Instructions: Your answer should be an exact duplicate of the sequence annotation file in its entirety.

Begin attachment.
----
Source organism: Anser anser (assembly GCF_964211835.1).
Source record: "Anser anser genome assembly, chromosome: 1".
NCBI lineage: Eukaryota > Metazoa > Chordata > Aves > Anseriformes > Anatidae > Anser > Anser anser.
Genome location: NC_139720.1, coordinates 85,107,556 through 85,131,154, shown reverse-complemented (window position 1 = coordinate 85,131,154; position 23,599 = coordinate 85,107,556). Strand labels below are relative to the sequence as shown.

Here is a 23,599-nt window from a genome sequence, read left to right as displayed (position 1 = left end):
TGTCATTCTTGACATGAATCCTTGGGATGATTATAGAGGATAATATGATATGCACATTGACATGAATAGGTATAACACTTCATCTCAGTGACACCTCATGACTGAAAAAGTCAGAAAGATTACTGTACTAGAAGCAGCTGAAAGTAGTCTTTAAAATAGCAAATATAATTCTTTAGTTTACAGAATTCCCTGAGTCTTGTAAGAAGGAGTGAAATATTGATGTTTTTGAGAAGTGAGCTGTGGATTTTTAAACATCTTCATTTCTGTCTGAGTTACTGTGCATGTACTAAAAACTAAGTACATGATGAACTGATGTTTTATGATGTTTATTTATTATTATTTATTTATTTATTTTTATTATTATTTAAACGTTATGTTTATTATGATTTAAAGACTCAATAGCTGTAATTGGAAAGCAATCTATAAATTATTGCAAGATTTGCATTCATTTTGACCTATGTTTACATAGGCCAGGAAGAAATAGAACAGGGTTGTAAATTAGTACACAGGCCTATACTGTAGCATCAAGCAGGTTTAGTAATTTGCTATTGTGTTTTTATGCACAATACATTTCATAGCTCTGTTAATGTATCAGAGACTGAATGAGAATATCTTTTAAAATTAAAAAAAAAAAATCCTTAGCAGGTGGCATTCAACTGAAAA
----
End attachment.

Source organism: Anser anser (assembly GCF_964211835.1).
Source record: "Anser anser genome assembly, chromosome: 1".
NCBI lineage: Eukaryota > Metazoa > Chordata > Aves > Anseriformes > Anatidae > Anser > Anser anser.
Genome location: NC_139720.1, coordinates 85,107,556 through 85,131,154, shown reverse-complemented (window position 1 = coordinate 85,131,154; position 23,599 = coordinate 85,107,556). Strand labels below are relative to the sequence as shown.

Here is a 23,599-nt window from a genome sequence, read left to right as displayed (position 1 = left end):
TGTCATTCTTGACATGAATCCTTGGGATGATTATAGAGGATAATATGATATGCACATTGACATGAATAGGTATAACACTTCATCTCAGTGACACCTCATGACTGAAAAAGTCAGAAAGATTACTGTACTAGAAGCAGCTGAAAGTAGTCTTTAAAATAGCAAATATAATTCTTTAGTTTACAGAATTCCCTGAGTCTTGTAAGAAGGAGTGAAATATTGATGTTTTTGAGAAGTGAGCTGTGGATTTTTAAACATCTTCATTTCTGTCTGAGTTACTGTGCATGTACTAAAAACTAAGTACATGATGAACTGATGTTTTATGATGTTTATTTATTATTATTTATTTATTTATTTTTATTATTATTTAAACGTTATGTTTATTATGATTTAAAGACTCAATAGCTGTAATTGGAAAGCAATCTATAAATTATTGCAAGATTTGCATTCATTTTGACCTATGTTTACATAGGCCAGGAAGAAATAGAACAGGGTTGTAAATTAGTACACAGGCCTATACTGTAGCATCAAGCAGGTTTAGTAATTTGCTATTGTGTTTTTATGCACAATACATTTCATAGCTCTGTTAATGTATCAGAGACTGAATGAGAATATCTTTTAAAATTAAAAAAAAAAAATCCTTAGCAGGTGGCATTCAACTGAAAA